A Gift from the Godfathers of Stompbox Delay
Unlike many pedal-pushing time benders, Boss had a vast and varied past from which to draw during the development of one of the most hotly anticipated delay devices in recent memory. In fact, Roland and Boss might be the only effects manufacturing entity that has been in the delay game since the very beginning. The Japanese giant has set benchmarks throughout every time-based technological state of the art. The Roland Space Echo tape delays of the ‘70s, the bucket-brigade analog DM-2 of the early ‘80s, the subsequent SDE-3000 rack digital delay and the industry-first digital stompbox, the DD-2, virtually defined the sounds of each decade.
After the release of Boss’s comprehensive DD-20 a few years ago, Strymon, Korg, Eventide and TC Electronic introduced their own do-it-all delays. Pigtronix even included some old Roland inspired algorithms its mighty Echolution 2. Many of us have wondered when Boss was going to lay down the delay gauntlet and there are likely a few questions regarding the new DD-500 that are on every delay junkie’s mind: Is it in the same league sonically and functionally with the Eventide and Strymon units? Does it have an all-analog dry signal path? How authentic do the Space Echo and SDE algorithms sound? I am here to tell you that the legacy has been preserved and the DD-500 is a 32-bit, 96 kHz processing powerhouse that can get as hi-fi or lo-fi as you like. As far as tonal authenticity is concerned, original SDE-3000 designer and boss of Boss, Yoshi Ikegami, personally made sure the coding was correct for the vintage rack mode and the RE-201 tape mode was also painstakingly lightning-bottled by the seasoned sound designers at Boss. In short, this is a top-shelf unit designed by both veterans and next-gen sound sculptors.
A Compilation of Classics with a Few Modern Twists
The first thing I found myself doing—after jacking the DD-500 into the effects loop of my Victory V30 and powering on—was heading straight to the Tape mode. Without a second thought, I hit Edit, selected the patch tab, scrolled down and toggled between the Maestro Echoplex and the RE-201 settings. Intuitive indeed. The Echoplex yielded those viperous wriggling high-pass repeats I know so well and responded in shades of saturation to my picking intensity—so far so good. Flicking over to the RE-201 was magical though. It’s all there. The silvery wash of murky multi-tap oscillations hung behind lilting chord bends, while the tap-tempo ramped the tape speed up and down with ultra realistic inertia. I am not sure if it is the new resolution or the analog dry signal path, but this sounds much better than the old RE-20 twin delay to my ears. The analog mode also sounded warm and rubbery, like the old classic DM-2—only this time around, I had the ability to add modulation. This enabled me to mimic the classic chorused Memory Man tones of yore.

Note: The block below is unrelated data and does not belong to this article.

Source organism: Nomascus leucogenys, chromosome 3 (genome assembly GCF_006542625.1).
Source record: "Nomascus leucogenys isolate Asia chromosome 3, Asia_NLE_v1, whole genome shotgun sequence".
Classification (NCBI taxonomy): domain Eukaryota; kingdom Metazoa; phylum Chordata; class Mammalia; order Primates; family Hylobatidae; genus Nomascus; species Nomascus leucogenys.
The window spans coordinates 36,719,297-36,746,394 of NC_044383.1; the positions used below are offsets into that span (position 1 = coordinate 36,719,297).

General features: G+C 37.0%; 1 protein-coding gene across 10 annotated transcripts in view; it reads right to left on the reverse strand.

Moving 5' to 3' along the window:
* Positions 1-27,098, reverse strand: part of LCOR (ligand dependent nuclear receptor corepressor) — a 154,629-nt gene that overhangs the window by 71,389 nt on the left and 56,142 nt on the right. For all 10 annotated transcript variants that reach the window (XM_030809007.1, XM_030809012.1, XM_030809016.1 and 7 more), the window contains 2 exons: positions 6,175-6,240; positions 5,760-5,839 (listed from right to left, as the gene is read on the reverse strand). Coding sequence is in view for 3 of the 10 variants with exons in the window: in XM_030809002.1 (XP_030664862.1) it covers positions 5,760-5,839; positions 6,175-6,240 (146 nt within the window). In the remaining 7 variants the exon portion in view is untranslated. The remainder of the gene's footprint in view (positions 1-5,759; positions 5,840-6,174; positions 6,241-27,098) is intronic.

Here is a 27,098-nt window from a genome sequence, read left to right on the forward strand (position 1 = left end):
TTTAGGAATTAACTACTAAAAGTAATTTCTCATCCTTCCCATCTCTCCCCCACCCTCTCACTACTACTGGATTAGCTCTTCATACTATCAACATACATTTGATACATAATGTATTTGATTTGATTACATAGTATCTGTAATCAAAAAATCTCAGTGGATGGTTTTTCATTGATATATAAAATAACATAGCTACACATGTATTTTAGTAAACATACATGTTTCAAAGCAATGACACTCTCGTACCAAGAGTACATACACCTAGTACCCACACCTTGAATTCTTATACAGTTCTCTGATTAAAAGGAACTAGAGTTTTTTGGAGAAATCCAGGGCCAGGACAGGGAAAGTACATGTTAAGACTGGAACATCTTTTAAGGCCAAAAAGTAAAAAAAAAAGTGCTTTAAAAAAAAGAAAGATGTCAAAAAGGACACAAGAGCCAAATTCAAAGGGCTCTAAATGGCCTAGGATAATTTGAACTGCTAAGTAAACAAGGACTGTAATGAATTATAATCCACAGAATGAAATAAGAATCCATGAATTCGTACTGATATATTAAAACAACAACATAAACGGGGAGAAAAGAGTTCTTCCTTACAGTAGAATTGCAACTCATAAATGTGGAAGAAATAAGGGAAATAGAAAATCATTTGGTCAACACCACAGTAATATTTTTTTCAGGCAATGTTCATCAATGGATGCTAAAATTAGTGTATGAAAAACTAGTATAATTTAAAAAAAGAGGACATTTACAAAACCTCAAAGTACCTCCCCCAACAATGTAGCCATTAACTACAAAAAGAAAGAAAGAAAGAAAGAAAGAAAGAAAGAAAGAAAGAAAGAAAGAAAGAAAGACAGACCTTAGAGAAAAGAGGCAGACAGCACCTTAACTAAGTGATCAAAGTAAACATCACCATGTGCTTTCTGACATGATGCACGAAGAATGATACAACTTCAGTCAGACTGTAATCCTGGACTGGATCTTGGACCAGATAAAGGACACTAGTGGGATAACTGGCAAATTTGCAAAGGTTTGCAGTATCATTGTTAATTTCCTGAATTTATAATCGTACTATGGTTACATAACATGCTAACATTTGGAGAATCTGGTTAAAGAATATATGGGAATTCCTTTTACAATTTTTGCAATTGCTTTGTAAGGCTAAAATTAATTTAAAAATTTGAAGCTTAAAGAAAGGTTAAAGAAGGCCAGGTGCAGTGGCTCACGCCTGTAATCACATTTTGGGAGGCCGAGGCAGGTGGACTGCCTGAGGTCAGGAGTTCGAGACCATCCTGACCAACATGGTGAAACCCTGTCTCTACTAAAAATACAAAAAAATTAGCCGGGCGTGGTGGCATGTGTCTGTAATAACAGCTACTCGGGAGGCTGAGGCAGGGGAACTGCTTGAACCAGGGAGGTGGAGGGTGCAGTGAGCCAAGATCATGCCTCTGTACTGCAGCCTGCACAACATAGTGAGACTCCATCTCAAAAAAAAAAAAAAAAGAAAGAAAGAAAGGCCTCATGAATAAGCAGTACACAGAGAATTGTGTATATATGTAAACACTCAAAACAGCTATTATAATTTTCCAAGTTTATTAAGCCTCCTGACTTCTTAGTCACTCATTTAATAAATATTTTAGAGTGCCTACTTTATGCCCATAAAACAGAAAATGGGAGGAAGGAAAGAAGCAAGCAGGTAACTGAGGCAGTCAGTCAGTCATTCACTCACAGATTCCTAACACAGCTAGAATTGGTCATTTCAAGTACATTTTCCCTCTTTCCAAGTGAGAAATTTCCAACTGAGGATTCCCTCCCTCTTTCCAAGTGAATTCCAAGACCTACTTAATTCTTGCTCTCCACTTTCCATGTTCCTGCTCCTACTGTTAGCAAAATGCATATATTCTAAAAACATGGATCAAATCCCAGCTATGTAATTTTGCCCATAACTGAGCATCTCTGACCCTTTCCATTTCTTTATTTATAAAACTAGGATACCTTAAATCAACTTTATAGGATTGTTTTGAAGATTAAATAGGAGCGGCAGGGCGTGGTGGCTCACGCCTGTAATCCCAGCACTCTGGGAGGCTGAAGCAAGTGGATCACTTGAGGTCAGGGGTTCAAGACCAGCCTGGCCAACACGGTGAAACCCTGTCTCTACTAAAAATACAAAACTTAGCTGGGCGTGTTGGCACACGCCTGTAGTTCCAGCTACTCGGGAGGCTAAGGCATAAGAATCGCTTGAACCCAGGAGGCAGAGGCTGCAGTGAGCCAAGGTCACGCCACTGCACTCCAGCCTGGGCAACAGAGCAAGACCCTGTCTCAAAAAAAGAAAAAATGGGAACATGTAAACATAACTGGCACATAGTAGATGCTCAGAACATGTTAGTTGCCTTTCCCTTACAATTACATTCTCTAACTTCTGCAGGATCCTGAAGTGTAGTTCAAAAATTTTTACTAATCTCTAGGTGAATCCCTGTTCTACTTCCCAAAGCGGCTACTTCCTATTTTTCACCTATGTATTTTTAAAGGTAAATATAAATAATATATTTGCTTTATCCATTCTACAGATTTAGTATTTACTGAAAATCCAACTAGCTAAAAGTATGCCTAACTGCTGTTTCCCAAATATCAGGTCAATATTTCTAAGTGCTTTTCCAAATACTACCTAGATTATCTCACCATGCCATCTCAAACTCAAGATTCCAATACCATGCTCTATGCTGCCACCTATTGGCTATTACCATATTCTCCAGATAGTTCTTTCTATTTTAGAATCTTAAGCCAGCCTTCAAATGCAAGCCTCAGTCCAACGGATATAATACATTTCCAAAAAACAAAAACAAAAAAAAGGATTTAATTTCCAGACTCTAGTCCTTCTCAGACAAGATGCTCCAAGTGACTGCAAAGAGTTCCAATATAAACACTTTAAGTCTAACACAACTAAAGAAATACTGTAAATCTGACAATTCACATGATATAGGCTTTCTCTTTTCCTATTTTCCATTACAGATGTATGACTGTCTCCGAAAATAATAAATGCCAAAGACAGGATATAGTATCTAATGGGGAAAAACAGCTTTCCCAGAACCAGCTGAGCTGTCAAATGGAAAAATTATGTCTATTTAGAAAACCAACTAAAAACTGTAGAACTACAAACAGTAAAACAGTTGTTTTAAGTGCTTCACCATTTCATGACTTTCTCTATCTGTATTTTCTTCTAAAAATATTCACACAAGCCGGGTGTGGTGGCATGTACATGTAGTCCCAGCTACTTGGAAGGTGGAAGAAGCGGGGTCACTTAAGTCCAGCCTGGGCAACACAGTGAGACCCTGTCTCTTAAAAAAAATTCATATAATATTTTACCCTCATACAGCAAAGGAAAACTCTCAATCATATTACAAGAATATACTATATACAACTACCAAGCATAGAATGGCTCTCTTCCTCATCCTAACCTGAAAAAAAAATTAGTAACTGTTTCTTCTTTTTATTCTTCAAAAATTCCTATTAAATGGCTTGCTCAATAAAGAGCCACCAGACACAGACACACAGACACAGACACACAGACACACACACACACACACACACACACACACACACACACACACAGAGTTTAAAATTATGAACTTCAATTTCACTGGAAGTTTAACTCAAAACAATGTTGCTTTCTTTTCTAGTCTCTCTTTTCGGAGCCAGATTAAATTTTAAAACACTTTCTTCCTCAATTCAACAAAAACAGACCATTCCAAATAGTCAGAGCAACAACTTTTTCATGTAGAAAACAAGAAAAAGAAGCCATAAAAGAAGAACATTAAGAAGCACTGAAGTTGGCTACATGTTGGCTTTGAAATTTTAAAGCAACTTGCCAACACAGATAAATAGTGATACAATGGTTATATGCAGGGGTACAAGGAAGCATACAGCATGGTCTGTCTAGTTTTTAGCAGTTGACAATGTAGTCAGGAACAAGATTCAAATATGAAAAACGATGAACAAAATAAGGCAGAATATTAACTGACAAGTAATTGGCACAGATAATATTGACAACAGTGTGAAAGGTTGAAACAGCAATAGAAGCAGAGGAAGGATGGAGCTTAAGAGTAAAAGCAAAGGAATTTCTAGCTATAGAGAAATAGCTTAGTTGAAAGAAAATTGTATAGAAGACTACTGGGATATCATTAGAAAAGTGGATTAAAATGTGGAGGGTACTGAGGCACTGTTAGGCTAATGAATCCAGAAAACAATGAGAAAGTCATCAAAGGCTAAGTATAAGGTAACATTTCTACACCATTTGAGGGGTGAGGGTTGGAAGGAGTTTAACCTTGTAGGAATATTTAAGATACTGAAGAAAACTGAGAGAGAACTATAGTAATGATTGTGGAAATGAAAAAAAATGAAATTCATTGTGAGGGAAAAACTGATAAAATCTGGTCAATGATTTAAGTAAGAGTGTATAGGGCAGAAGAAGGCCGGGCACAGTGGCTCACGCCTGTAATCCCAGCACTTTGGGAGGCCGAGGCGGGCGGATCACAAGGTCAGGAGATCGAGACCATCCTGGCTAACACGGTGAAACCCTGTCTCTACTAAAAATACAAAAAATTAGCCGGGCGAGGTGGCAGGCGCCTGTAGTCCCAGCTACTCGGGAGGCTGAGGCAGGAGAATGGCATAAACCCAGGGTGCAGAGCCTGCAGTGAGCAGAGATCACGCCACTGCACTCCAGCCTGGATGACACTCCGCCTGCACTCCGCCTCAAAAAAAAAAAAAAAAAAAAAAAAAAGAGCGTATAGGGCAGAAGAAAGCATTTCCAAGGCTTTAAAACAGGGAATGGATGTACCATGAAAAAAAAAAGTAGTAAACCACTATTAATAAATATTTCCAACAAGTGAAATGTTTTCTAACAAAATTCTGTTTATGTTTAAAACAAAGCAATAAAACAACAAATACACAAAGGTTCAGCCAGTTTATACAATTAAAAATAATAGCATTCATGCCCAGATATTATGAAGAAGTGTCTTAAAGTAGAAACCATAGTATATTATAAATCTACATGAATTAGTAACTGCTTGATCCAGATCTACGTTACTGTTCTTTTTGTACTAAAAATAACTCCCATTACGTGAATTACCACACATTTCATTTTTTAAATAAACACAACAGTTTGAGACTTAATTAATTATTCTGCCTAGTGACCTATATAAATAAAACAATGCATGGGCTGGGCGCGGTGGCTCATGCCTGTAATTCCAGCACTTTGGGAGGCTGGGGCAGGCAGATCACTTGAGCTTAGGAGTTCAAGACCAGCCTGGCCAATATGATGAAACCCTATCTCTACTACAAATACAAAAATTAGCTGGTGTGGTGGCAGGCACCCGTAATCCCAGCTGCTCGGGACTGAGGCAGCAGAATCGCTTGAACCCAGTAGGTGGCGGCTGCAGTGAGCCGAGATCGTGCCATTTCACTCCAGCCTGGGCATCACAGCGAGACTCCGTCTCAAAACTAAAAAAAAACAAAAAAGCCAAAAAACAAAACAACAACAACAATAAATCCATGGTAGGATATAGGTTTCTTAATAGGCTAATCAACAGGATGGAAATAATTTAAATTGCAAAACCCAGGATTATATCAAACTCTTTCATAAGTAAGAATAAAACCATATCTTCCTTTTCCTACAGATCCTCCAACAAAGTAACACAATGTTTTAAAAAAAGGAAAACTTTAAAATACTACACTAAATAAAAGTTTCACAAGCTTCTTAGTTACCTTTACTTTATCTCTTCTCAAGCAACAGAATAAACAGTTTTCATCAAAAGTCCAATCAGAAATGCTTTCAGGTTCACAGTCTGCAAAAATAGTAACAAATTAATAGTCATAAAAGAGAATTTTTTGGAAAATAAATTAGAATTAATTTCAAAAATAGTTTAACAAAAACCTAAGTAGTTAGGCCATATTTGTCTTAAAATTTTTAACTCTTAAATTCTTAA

Exploring the unit further and scrolling through banks of presets with my feet, my ears were privy to the super-silky glistening hi-res repeats of the 32-bit standard mode, the crunchy characterful ‘80s rack emulations and the bit-crushed brutality available within. The super spacious and precise pattern mode—which immediately inspired a galloping swarm of riffage—was scalpel-sharp and easy to get lost in depending on how many repeats were bouncing around. I am also a big fan of the Tera Echo’s futurist laser-phaser ambient faux reverbs and was thrilled to see this included in the modes. Building upon the compact TE-2’s pedal parameters, it is now possible to add pitch modulation and tweak the resonance of the effect for some seriously far out ambient trips. Taking things even further, Boss has enabled us to assign the CTL switch to Warp, Twist, Hold, Roll and much more, eliminating the need for an expression pedal in a pinch.
What We Like: The DD-500 stands shoulder to shoulder with the best do-it-all delays on the market. It is super easy to navigate, program and edit, without any need for manual reading or software tweaking. Scrolling through banks and presets is a breeze and the soft switching is bang-on the beat for tap tempo. Boss is also renowned for the best loopers in the business and this one works a treat. I also love the sleek new design and Stormtrooper-esque visual appeal. Once again, Roland upholds the legacy while remaining on the cusp of the sonic state of the art.
Concerns: None. It is built like a tank and will give much more expensive units a serious run for the money.